Earlier this year, I received word that I would be recognized in a group of Top 10 Industry Leaders Under 40. Of course, I have quite the excitement and appreciation for being listed among some top cattle business leaders in the region. This is a community of many hard-working, independent and bright people. So to have been chosen among them, I am thankful.
Below, I have a copied the highlight of my profile written by Codi Vallery-Mills. I encourage you to read about all of those recognized as Cattle Industry Leaders.
As I mentioned in this interview, the PEOPLE are why I have the opportunity to do what I love for a living, so THANK YOU for following along on this wild long-run.
Master Cattle Advocate
It’s a scenario many in the Great Plains can relate to this year – drought. An extreme drought in Arkansas in 2011 is what set the career course Ryan Goodman finds himself on today.
Watching his family and home state suffer the impact of an intense drought caused Goodman to reach out to mainstream media to help shine light on the situation in Arkansas.
When CBS News and later CNN began to run coverage on the drought in Arkansas, Goodman felt like he was making a difference. “A big win came when CNN gave me the opportunity to share about agriculture on their site,” Goodman says.
And that was how it all began. For the next 6 years, Goodman found himself in a variety of everyday work roles – including a stint with the Montana Stockgrowers – but the speaking out and telling others his agricultural story has never waned.
Goodman is what the agricultural industry calls an “agvocate” – someone who publicly supports the industry. Through his online social media presence, blog, podcasts, speaking events and participation in Team Beef he has helped share the message of agriculture, debunking myths and creating friends along the way.
Team Beef, funded by the Beef Checkoff, is a team of athletes who promote beef as part of a healthy diet and lifestyle for active participants in events ranging from 5k fun runs to ultramarathons and triathlons.
Goodman says it’s an issue that he really took to heart and dove into when he lived in Montana. “You can’t help but become a runner and explore when you live in Montana,” Goodman says. “That led to a healthier lifestyle and really seeing where beef benefited me.”
This year he completed his first 50-mile ultramarathon and he can tell other runners beef helped him do it.
“I can first connect with other athletes as a runner, and then we might get to talking about my Team Beef jersey and it leads to a conversation about beef as a healthy protein source,” Goodman says. “There is a perception that beef isn’t the healthiest but I have found that runners are looking for validation to eat and love beef. After we talk, they are excited. I have had positive responses from the running community.”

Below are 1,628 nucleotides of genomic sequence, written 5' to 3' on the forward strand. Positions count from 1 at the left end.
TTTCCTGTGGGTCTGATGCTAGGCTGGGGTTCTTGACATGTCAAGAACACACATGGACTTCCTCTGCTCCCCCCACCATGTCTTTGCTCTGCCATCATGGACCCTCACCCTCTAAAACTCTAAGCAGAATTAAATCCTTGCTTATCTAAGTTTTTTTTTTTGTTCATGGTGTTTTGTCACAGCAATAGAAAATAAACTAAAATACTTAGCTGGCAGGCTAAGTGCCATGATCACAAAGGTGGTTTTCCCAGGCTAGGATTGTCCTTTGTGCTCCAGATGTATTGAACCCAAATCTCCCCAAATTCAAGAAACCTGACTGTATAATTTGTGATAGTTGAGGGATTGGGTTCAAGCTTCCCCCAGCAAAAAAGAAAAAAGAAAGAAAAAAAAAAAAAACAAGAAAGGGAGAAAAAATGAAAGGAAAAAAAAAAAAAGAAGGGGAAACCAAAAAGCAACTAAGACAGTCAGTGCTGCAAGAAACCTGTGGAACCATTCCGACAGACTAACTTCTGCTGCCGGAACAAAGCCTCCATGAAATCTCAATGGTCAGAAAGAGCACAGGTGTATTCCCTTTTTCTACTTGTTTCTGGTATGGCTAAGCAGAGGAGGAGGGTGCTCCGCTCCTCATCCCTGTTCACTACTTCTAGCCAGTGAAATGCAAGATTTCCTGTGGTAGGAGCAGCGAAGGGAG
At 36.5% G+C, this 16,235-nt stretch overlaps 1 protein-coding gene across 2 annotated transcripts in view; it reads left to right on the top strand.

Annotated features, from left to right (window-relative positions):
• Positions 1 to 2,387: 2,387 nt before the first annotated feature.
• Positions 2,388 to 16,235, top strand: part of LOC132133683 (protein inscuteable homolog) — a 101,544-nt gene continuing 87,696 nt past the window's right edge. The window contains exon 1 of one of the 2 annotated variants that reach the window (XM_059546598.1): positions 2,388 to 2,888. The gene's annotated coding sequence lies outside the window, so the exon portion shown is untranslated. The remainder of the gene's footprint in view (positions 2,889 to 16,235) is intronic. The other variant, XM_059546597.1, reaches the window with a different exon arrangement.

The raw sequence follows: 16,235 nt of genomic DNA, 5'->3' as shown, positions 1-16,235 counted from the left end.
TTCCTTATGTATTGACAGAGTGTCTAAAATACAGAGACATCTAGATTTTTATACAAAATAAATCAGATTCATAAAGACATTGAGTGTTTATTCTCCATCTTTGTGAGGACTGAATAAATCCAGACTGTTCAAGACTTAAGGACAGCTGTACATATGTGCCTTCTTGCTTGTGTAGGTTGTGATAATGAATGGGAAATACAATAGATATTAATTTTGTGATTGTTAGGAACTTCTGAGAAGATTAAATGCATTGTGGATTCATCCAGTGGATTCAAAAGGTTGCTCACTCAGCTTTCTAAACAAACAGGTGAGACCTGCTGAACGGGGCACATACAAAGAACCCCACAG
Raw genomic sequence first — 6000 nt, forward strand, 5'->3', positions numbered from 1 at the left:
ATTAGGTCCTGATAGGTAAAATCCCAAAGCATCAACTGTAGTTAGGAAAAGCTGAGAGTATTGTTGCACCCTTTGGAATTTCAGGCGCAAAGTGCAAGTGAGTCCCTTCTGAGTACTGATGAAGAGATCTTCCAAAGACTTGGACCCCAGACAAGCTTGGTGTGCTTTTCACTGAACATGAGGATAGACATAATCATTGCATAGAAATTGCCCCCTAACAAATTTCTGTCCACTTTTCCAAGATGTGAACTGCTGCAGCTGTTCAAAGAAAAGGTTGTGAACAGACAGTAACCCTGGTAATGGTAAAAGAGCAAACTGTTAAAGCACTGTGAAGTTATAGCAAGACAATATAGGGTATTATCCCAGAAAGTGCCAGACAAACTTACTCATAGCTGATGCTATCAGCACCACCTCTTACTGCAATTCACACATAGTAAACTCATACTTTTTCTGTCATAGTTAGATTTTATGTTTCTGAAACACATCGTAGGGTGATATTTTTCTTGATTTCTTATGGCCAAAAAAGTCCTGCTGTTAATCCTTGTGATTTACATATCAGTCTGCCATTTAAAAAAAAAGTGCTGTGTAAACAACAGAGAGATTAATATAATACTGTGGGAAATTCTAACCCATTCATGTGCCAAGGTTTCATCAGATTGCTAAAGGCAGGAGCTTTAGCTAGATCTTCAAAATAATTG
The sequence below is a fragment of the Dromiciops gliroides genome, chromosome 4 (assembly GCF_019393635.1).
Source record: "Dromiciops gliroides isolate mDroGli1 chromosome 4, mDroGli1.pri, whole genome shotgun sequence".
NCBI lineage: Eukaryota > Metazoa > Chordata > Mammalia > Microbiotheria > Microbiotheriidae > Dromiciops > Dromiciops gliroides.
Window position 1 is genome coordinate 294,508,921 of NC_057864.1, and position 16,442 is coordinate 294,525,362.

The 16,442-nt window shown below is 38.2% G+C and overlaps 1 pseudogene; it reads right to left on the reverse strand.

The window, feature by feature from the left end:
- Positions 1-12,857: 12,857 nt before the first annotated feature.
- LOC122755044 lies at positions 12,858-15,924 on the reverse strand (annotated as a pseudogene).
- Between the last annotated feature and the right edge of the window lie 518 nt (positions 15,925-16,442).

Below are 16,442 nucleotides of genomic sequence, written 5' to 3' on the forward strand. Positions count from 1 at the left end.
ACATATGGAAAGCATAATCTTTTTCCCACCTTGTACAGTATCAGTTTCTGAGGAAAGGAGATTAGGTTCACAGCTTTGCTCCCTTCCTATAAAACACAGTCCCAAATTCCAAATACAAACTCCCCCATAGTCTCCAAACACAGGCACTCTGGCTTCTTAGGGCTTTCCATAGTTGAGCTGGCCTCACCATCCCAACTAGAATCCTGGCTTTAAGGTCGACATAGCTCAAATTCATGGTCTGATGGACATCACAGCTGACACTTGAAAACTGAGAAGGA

Connecting with others on an emotional level is one of the first musts of good advocacy, Goodman says. Then he says you are better able to have the conversations about farming and food. “And it’s not about educating someone. No one likes to be educated. It’s about connecting and having a conversation. Education is the secondary,” Goodman says.
Today Goodman resides in Parker, Colo., where he works for the National Cattlemen’s Beef Association, a contractor to the Beef Checkoff as director of grassroots advocacy and spokesperson development.
In this role he is busy facilitating the Masters of Beef Advocacy program, which helps people become better acquainted with the beef industry through online courses and training workshops.
He also is creating spokespeople for the cattle industry. “That’s the rewarding part of the business – the influencers, the producers – people are why I get to do the work that I do,” Goodman says.
Goodman is quick to put everyone’s fears of having to start a blog to be an ag advocate aside. Everyone, he says, can be an advocate in their own way.
“My goal, job really, is about helping people find the power of their strengths and use them for agriculture. Advocacy is not a social media game or a young person’s game. It can be about policymaking or having a conversation in the grocery aisle – whatever fits that person’s strengths,” Goodman says.
The pinnacle of connecting consumers to the producers of the food they eat hasn’t been reached yet. Because of that there are still false narratives about food production reaching consumer ears. “A lot of times that message is louder than ours,” Goodman says. “The message is not ours and it’s not reality. That is why it is critical people still advocate for agriculture.”
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